Dubya dissected

George W. Bush: He taunts us liberals, still.

I’ve been secretly following the former U.S. president on the talk-show circuit the past few days as he flogs his autobiography, Decision Points. For those of us who still cling to the centre-left, Bush-watching is an unsettling experience.

It’s not unlike running into a former spouse in the airport bookstore: It’s awkward, and it brings back plenty of bad memories. But, for the life of you, you can’t turn away.

And, mostly, you find it impossible to dislike him as much as you once did.

There he is, on Oprah, sort-of suggesting he didn’t have the authority to send in the troops after Hurricane Katrina levelled New Orleans in 2005 – while, inexplicably, he had the “authority” to send in the same troops and invade Iraq two years earlier.

Or, there he is on another channel, telling Matt Lauer he has no regrets about permitting terror suspects to be waterboarded – which, the dictionaries remind us, is “a form of torture” wherein drowning is simulated.

“Damn right,” Dubya tells Lauer. He then goes on to say his feelings were “hurt” when Kanye West called him a racist for failing to help the predominantly black population of the aforementioned New Orleans in the wake of Katrina. Got that?

Torture “damn right,” it’s A-OK. Being called a racist by a musician a lot of people never listen to – that “hurts.”

There he is, all over the dial, skillfully rebuffing assorted inquisitors, insisting he doesn’t want to get drawn back into “the swamp” of politics. And then he proceeds to recount in that engaging, laconic Texan twang all kinds of stories about politics.

If you can explain any of that, please drop me a line. I can’t.

Bush was president while we went through three different prime ministers. One day, I asked one of them, Jean Chretien, what he thought of the younger Bush. “He’s a nice guy,” Chretien said. “I always got along with him.”

The conservative commentariat were forever suggesting the opposite, of course. They were in full spit-flecked apoplexy when Chretien declined to follow Bush into the quagmire that would become Iraq. At the time, Conservative Leader Stephen Harper even called Chretien a “coward” over it.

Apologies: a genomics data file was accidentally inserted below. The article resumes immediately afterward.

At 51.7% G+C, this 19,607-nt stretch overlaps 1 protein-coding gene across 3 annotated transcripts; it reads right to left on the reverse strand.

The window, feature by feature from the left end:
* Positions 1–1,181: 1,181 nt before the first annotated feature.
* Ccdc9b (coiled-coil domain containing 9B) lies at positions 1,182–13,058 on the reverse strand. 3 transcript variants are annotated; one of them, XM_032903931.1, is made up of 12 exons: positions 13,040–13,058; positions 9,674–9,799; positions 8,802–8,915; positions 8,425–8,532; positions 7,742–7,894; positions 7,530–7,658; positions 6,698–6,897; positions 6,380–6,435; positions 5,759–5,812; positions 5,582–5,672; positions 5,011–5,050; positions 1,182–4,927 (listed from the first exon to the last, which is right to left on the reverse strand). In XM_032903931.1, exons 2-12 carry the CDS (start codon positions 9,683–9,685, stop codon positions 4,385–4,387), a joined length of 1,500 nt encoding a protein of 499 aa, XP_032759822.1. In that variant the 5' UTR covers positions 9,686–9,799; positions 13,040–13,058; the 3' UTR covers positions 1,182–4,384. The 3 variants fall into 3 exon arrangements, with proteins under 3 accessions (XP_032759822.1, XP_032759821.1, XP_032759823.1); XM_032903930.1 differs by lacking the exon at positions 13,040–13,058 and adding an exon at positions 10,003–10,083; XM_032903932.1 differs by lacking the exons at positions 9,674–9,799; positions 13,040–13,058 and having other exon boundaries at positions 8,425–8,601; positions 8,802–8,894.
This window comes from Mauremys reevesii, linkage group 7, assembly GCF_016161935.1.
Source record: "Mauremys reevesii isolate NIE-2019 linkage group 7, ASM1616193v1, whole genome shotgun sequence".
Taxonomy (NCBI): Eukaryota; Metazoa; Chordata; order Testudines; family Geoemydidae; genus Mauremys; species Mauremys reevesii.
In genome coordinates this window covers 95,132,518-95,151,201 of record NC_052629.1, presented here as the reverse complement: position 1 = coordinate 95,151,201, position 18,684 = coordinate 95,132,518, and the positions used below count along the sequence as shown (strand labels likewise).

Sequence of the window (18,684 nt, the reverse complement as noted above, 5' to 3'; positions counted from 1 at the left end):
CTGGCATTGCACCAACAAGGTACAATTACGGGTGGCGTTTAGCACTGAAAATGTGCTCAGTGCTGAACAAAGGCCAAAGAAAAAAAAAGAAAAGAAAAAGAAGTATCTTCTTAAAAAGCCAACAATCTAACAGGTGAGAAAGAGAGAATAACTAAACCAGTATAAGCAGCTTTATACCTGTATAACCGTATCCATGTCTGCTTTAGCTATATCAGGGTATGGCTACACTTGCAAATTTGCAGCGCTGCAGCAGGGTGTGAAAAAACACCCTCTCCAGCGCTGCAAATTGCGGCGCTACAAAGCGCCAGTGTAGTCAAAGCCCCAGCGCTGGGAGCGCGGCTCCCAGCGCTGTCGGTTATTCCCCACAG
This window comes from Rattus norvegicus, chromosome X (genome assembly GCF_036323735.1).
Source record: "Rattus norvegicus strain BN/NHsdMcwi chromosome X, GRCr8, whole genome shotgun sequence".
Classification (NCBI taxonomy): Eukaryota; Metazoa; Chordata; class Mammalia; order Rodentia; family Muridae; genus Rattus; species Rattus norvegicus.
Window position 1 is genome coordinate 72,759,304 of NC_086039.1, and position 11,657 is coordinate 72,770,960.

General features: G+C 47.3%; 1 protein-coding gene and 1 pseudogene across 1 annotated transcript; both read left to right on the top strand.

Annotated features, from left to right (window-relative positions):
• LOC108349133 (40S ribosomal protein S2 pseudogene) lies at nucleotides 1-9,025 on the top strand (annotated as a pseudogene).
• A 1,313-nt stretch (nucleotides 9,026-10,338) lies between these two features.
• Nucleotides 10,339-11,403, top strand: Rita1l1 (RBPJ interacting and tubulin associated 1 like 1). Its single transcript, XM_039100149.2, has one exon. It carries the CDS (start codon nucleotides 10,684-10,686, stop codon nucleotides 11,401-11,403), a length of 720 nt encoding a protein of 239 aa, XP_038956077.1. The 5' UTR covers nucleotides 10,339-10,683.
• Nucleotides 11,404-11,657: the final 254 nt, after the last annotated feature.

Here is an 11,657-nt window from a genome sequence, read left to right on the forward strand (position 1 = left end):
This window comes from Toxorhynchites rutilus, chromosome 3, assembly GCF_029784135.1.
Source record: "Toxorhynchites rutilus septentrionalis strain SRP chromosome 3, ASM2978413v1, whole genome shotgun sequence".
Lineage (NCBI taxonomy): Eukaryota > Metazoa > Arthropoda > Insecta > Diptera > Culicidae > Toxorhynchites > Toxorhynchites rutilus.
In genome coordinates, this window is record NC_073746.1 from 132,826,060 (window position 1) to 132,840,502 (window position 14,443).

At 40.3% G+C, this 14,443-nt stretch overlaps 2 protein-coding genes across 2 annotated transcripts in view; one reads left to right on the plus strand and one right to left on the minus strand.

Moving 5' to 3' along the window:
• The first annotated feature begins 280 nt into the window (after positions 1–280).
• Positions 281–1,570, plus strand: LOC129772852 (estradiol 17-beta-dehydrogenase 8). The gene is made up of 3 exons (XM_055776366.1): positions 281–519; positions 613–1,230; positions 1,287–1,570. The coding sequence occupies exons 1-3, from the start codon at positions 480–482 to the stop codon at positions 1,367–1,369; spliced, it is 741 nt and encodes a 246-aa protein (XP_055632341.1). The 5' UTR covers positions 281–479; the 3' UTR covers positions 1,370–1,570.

Bush, Chretien recalled, was ultimately surprised Canada wouldn’t participate – but it didn’t affect their relationship.

So, are we Liberals (and liberals) going soft on Bush, the fellow quite a few of us thought made the planet measurably less safe, clean, and prosperous? Nope; we still blame him for all of those things. But, like I say, he’s a hard guy to hate.

I attribute all of this to the one characteristic that conservative politicians generally possess in greater quantities than Liberal politicians: HOAG.

That is, Bush was a Hell Of A Guy. As the political cliche goes, you can picture yourself at a tailgate party with Dubya, swigging Buds, telling lies about the ones that got away. John Kerry or Al Gore, you just can’t. Eating quiche and sipping spritzers at a rich debutante’s coming-out party at Harvard, maybe. But HOAGs? Nope.

This is not to suggest that Liberals are incapable of HOAGism. Chretien was eating at Tim Hortons long before focus groups persuaded Stephen Harper to do likewise. Bill Clinton, too, was a liberal HOAG. Watching him hoover back a Big Mac, you wouldn’t have ever guessed he was once a Rhodes Scholar.

But Bush despite being the son of a New England multimillionaire, despite his pricey Yale education and his connections to American aristocracy was a true-blue HOAG.

And that, I think, is why we effete lefties can’t stop watching him as he peddles his book hither and yon: He speaks to our suppressed inner HOAGs.

Now, where’s that plate of quiche?

Kinsella is a lawyer, consultant and Liberal Party spin-doctor.

He blogs at warrenkinsella.com

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